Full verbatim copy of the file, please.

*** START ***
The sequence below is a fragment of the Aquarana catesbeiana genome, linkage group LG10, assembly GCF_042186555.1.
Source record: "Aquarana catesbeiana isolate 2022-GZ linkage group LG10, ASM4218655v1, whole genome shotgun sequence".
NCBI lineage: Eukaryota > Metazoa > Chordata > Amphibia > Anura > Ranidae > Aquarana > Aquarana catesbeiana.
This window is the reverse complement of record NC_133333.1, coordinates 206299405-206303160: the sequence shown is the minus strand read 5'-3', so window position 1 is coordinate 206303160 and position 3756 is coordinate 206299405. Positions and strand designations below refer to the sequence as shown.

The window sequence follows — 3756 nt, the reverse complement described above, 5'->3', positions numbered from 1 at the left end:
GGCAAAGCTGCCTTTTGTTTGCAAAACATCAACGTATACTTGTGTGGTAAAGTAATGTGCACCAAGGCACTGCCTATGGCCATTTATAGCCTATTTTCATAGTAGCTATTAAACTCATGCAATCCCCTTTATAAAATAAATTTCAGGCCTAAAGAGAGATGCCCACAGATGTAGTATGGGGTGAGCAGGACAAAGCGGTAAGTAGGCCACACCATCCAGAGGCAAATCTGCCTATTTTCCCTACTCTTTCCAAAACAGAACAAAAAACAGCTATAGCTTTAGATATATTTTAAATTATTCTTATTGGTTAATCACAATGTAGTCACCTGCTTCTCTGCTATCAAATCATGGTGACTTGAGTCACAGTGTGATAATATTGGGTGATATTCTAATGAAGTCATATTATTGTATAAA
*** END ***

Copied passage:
The sequence below is a fragment of the Aquarana catesbeiana genome, linkage group LG10, assembly GCF_042186555.1.
Source record: "Aquarana catesbeiana isolate 2022-GZ linkage group LG10, ASM4218655v1, whole genome shotgun sequence".
NCBI lineage: Eukaryota > Metazoa > Chordata > Amphibia > Anura > Ranidae > Aquarana > Aquarana catesbeiana.
This window is the reverse complement of record NC_133333.1, coordinates 206299405-206303160: the sequence shown is the minus strand read 5'-3', so window position 1 is coordinate 206303160 and position 3756 is coordinate 206299405. Positions and strand designations below refer to the sequence as shown.

The window sequence follows — 3756 nt, the reverse complement described above, 5'->3', positions numbered from 1 at the left end:
GGCAAAGCTGCCTTTTGTTTGCAAAACATCAACGTATACTTGTGTGGTAAAGTAATGTGCACCAAGGCACTGCCTATGGCCATTTATAGCCTATTTTCATAGTAGCTATTAAACTCATGCAATCCCCTTTATAAAATAAATTTCAGGCCTAAAGAGAGATGCCCACAGATGTAGTATGGGGTGAGCAGGACAAAGCGGTAAGTAGGCCACACCATCCAGAGGCAAATCTGCCTATTTTCCCTACTCTTTCCAAAACAGAACAAAAAACAGCTATAGCTTTAGATATATTTTAAATTATTCTTATTGGTTAATCACAATGTAGTCACCTGCTTCTCTGCTATCAAATCATGGTGACTTGAGTCACAGTGTGATAATATTGGGTGATATTCTAATGAAGTCATATTATTGTATAAA